Monday, April 20, 2009
Fresh Baked Bread from the Oven
I have always wanted to try baking bread. Neither of the G-mas ever did it so I had no point of reference on how to go about doing it, but I wasn't about to let that stop me. So I took my first attempt at bread yesterday. I found a simple looking recipe online for a Farmer's Loaf (my favourite kind at the local bakery) and I set to proofing the yeast and cutting in the butter etc... I ended up with a very crumbly dough that wouldn't hold together and wasn't kneading properly. Having no idea if this was normal, but suspecting it wasnt't, I decided that I'd come this far I might as well bake it and see what happens. It was AWFUL. Misshapen, hard, lumpy, and tasted so bitter and yeasty it left a sour taste in my mouth for hours after. So into the bin it went.
This morning I woke up with the resolve that I wasn't going to let a wee bit of dough defeat me. So I got online and found a recipe for Amish bread. How hard can that be? It's Amish, if they can make it by hand and bake it in a wood fed oven I surely can make it with my KitchenAid mixer and fancy oven.
The results were heavenly! Nice chewy crust and a soft moist inside. And it was very simple to make. It takes 5.5 hours from start to finish so if you're thinking of hot fresh bread for breakfast you might want to make the dough the night before and refrigerate it and let it rise in the morning and bake it off.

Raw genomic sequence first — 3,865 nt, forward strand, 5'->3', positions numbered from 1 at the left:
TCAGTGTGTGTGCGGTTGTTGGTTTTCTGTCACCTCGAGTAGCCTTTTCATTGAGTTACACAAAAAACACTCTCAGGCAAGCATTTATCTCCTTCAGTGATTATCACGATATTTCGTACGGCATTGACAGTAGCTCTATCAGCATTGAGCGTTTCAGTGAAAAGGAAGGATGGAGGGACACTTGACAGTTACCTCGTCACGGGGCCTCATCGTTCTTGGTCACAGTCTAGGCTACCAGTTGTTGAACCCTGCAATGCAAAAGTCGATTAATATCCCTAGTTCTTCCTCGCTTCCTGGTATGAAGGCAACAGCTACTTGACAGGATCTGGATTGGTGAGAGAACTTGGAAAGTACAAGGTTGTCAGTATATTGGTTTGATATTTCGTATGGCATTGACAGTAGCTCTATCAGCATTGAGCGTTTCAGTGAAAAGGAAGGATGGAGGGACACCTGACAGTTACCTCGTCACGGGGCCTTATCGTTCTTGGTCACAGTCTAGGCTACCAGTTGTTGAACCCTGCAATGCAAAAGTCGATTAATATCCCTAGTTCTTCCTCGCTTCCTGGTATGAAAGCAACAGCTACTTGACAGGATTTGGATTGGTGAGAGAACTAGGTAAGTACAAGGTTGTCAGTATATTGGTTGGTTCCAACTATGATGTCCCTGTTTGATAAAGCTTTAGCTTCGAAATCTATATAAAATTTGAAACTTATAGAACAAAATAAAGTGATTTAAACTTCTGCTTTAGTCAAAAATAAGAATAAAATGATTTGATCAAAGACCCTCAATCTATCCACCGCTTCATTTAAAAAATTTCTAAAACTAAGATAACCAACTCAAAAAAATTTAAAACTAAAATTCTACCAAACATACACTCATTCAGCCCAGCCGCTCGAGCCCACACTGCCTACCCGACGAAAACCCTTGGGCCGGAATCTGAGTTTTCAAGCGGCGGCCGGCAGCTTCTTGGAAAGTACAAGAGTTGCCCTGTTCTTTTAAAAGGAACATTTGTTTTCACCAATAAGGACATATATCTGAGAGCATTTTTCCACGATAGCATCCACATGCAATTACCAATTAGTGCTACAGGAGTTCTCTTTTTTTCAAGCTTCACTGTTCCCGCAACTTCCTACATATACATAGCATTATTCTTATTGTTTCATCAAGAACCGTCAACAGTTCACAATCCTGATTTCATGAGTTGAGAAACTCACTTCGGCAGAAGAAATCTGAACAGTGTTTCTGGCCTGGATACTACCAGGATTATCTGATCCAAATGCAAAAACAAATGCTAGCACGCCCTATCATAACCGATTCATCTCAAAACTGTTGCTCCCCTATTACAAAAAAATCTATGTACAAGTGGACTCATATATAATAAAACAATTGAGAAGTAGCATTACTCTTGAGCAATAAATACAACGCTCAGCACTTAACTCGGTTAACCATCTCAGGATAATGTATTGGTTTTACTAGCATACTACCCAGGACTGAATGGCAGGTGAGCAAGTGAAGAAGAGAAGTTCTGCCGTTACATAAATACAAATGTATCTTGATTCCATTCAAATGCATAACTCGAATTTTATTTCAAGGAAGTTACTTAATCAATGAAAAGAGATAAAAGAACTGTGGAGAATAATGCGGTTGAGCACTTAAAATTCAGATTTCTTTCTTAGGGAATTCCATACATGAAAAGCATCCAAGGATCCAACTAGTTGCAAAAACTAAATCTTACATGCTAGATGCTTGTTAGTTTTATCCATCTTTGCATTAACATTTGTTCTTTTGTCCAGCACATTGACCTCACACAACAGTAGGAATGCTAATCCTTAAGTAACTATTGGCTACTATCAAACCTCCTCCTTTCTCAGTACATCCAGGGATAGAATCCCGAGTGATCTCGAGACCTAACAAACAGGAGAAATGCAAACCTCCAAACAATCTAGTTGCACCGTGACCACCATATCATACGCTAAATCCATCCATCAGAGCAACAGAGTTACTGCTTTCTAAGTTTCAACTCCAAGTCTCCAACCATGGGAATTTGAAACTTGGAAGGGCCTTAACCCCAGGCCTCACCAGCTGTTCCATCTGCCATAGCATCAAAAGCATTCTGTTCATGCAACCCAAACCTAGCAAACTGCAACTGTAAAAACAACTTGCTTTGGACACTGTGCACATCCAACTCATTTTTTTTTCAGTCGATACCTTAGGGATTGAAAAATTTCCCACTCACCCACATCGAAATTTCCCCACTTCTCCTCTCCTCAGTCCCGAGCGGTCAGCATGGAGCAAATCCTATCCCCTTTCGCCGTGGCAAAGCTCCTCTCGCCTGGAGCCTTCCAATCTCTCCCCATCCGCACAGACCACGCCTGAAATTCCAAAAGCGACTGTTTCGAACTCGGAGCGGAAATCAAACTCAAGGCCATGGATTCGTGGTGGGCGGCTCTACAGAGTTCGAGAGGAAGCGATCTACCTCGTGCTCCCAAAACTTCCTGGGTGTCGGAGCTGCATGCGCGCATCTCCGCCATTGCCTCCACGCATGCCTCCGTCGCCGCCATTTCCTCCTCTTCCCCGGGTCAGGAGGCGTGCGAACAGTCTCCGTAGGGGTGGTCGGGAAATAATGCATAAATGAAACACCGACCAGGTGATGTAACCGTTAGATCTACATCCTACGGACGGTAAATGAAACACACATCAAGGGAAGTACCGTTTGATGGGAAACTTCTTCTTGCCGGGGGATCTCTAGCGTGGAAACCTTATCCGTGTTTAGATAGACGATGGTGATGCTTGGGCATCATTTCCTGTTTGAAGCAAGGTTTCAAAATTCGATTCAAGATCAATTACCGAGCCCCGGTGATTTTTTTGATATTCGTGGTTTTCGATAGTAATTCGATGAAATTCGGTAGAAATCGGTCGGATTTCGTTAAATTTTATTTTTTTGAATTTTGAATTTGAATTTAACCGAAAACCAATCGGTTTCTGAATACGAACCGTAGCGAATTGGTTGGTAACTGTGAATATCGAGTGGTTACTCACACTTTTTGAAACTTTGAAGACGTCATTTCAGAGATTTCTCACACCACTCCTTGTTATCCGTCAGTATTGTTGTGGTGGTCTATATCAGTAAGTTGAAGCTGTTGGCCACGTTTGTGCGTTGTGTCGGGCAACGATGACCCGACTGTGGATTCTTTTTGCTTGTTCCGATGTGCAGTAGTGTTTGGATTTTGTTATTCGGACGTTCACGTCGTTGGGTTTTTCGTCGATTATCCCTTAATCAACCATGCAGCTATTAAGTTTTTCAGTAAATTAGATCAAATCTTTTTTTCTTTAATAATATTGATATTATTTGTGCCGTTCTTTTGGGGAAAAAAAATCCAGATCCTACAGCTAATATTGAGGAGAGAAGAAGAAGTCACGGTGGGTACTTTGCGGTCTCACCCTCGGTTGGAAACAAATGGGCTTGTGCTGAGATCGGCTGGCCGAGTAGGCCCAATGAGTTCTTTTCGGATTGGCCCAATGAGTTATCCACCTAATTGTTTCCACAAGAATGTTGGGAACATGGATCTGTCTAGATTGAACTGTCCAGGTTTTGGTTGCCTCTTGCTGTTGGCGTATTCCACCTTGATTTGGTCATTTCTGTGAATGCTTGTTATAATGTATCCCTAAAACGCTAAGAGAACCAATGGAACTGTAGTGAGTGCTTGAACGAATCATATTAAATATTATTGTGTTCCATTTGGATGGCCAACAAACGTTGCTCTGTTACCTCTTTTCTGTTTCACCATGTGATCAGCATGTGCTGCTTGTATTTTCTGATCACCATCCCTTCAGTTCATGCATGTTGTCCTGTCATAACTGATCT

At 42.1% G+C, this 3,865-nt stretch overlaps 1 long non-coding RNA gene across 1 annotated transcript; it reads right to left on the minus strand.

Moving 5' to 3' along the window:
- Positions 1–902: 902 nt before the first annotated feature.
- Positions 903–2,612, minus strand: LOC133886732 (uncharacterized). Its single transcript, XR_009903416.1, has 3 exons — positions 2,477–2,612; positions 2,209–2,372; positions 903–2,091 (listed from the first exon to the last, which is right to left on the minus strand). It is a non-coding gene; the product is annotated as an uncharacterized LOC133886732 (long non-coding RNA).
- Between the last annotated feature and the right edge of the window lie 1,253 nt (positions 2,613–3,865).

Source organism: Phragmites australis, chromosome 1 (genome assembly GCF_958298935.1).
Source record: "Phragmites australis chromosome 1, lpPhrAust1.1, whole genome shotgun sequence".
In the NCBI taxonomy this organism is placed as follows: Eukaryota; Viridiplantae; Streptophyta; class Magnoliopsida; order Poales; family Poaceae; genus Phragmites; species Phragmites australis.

The recipe makes 2 loaves, but I decided to make 1 loaf and divided the second loaf into eight pieces and made mini-loaves.
Amish Bread taken from recipezaar.com
1/4 oz dry active yeast (1 pkg)
1/4 c. water, 100 degrees Fahrenheit
1/3 c. sugar
2 tsp salt
2 1/4 c.water
2 1/2 tbsp shortening
6-7 c. all-purpose flour
1/8-1/4 c. butter
1. Dissolve yeast in warm water with 1 tsp of sugar (taken from the 1/3 c.) until foamy and doubled in volume, about 10 minutes.
2. In large bowl, combine sugar, salt, 2 cups water and shortening.
3. Stir in yeast mixture.
4. Gradually add flour to form a soft dough.
5. Turn onto floured surface and knead until smooth.
6. Place in a greased bowl and cover and let rise for about 2 hours.
7. Punch down and divide into 2 portions and form loaves.
8. Place in greased 9 x 5 loaf pans and prick tops with fork.
10. Let rise until higher than pans (about 2 hours).
11. Bake at 375 degrees for 25 to 30 minutes.
12. Cool for 10 minutes
13. Rub butter all over tops of loaves. Place pans on sides until loosened. Remove bread from pans and cool completely on racks.